Directed by Pascal Laugier (2008)
a person who suffers greatly or dies for a cause, belief, etc.
From the Greek meaning witness.
The beginning of the 21stcentury saw something of a resurgence of the Splatter sub-genre of horror films. While the more mainstream side of the horror industry was busy watering down its features to make them more accessible to a wider audience, re-making old classics and foreign successes and re-booting old franchises, a group of film makers were working to create some of the most shocking, nasty and gory films we’ve ever feasted our eyes upon.
This resurgence however was met mostly with criticism from film critics, as well as other film makers, with most productions being written off almost immediately as “Torture Porn” or “Gorno” (Gore-porno). And while like any other genre or sub-genre there are the odd few that do deserve to be locked in a cupboard and never watched again, or tossed on the bonfire come November, there are so many that are worth watching, so many with something to say, something more than just how much fake blood can we use during production?
And in the mist of all this fake blood, sexual violence and a lack of morality and order, there are some fantastic examples of Splatter films, some have even impressed a majority of critics. One such film is Pascal Laugier’s 2008 French horror masterpiece Martyrs. When a film review describes it as a “torture-porn movie for Guardian readers” it is fair to assume the film is slightly more highbrow than your average Torture Porn flick, that it actually has something pretty important to say in amongst all the blood, guts and gore, and Martyrs does not disappoint.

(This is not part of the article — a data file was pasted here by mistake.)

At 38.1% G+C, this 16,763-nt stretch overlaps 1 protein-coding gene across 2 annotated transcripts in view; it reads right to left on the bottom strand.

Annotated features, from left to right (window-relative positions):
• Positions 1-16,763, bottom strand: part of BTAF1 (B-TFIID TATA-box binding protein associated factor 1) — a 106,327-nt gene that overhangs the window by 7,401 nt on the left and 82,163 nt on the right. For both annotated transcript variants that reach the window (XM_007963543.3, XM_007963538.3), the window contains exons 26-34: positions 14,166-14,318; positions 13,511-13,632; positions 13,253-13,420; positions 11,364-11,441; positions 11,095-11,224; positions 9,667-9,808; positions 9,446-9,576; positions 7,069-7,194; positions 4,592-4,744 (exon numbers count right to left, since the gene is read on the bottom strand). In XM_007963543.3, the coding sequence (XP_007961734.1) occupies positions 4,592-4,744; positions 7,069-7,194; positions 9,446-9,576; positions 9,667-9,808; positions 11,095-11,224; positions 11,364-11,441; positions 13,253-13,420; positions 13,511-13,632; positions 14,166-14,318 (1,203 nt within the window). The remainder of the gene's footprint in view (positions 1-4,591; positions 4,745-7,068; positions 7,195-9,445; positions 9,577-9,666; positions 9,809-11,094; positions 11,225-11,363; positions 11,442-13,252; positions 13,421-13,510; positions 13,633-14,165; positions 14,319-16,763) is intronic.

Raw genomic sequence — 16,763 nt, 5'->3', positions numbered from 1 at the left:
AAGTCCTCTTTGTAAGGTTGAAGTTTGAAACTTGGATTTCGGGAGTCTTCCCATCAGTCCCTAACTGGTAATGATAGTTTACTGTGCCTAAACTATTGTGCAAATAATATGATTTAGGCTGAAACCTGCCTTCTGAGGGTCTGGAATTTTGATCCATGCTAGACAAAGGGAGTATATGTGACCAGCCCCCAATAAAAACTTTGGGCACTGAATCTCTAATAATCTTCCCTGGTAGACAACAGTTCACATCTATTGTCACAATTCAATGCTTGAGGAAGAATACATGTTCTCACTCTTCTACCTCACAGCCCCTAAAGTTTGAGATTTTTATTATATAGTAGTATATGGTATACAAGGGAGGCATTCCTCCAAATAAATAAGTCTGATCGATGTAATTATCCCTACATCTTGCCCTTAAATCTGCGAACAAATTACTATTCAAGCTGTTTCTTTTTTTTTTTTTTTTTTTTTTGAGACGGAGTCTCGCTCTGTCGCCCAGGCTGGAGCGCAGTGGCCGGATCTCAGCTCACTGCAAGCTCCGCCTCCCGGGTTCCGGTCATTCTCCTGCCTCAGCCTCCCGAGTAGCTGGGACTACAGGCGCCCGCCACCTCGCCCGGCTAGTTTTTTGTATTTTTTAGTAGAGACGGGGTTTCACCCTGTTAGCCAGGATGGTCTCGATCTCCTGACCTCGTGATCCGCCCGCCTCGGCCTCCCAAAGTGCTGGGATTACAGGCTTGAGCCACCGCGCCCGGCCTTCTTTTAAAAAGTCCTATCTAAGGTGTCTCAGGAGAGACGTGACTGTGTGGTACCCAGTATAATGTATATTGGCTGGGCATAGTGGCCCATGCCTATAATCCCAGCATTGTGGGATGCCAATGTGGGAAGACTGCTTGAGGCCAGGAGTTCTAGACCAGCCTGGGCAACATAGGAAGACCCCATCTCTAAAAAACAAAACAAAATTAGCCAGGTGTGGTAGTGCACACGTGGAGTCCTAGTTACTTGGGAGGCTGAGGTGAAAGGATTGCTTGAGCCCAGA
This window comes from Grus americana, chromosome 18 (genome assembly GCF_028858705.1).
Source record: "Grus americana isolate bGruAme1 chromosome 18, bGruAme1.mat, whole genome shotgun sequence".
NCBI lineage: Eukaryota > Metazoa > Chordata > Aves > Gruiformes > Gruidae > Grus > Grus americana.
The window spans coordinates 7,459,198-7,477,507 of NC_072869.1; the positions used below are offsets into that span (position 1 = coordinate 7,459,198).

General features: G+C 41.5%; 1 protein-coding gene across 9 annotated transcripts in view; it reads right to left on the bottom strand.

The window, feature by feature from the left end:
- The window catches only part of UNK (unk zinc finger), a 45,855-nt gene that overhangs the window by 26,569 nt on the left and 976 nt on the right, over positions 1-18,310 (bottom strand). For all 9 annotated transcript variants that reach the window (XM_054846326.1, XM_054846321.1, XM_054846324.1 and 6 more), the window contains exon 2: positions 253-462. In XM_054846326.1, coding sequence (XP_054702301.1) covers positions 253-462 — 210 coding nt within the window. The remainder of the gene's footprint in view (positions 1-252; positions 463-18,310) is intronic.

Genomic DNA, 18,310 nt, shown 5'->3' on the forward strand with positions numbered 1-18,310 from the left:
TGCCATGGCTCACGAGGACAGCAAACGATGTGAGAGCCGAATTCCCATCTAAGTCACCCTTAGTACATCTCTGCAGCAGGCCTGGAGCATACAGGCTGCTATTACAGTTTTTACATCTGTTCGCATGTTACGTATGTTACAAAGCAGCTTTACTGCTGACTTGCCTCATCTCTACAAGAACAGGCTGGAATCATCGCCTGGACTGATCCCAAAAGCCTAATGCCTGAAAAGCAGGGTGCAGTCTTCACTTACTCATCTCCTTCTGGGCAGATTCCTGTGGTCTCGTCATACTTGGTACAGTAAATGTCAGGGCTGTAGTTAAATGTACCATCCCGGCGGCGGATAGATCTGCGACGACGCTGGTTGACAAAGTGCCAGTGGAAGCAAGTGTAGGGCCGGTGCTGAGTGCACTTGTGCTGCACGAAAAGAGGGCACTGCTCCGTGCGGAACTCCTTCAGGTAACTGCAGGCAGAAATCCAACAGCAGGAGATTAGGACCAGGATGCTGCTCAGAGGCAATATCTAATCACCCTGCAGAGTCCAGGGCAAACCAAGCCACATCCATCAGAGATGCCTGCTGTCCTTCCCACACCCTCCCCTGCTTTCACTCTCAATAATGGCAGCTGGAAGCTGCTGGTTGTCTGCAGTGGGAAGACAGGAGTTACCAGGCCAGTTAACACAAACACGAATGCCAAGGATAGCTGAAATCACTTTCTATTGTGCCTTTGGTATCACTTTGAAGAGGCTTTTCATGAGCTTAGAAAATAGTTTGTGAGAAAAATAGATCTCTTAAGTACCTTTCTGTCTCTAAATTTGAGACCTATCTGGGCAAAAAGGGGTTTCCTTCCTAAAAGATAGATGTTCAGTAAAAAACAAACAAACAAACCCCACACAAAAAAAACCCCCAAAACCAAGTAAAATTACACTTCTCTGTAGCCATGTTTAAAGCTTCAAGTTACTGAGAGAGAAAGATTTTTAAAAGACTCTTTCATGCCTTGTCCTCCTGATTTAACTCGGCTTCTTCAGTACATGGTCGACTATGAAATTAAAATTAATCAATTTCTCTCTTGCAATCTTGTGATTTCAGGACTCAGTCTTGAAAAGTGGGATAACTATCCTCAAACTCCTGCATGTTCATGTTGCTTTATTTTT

Martyrs opens with a young girl, Lucie, running down the street having escaped her torture chamber in an old abattoir, she is placed in an orphanage, and is reluctant to reveal any information about her time imprisoned in the abattoir, but eventually forms a friendship with fellow orphan Anna.
Fast-forward 15 years and Lucie has tracked down the people who imprisoned her as a child, she breaks into their home gunning down her former captors and their teenage son and daughter. She calls Anna for help and whilst waiting for her to arrive she is attacked by the deformed figure of a woman covered in cuts and scars, Lucie tells the figure she has killed them and they are free but to no avail. When Anna arrives to help clean up the house and bury the bodies Lucie is attacked again, but all Anna sees is Lucie mutilating her body, revealing the figure to be a manifestation of Lucie’s guilt for not taking the other girl with her when she escaped. Realising she has no chance of ever escaping her guilt Lucie takes her own life and dies in Anna’s arms.
After burying the bodies of the family and Lucie, Anna discovers a secret chamber under the house and in it some nasty secrets about the house and its owners. A group of people enter the house, shooting the young woman and taking Anna prisoner. Anna is introduced to a woman known only as Mademoiselle, who reveals that she is head of a secret organisation who seek to create martyrs through the systematic torture of young women in order to discover the secrets of the afterlife, so far all of their tests have failed and they have only created victims, and Anna is to be their latest subject.
Anna is then subject to repeated torture and degradation until she is visited by Lucie in a dream who tells her to let go and she will stop feeling the pain inflicted upon her. Soon after Anna is told she has progressed further than any other test subject, and after some final, horrific acts of torture finally enters a euphoric state.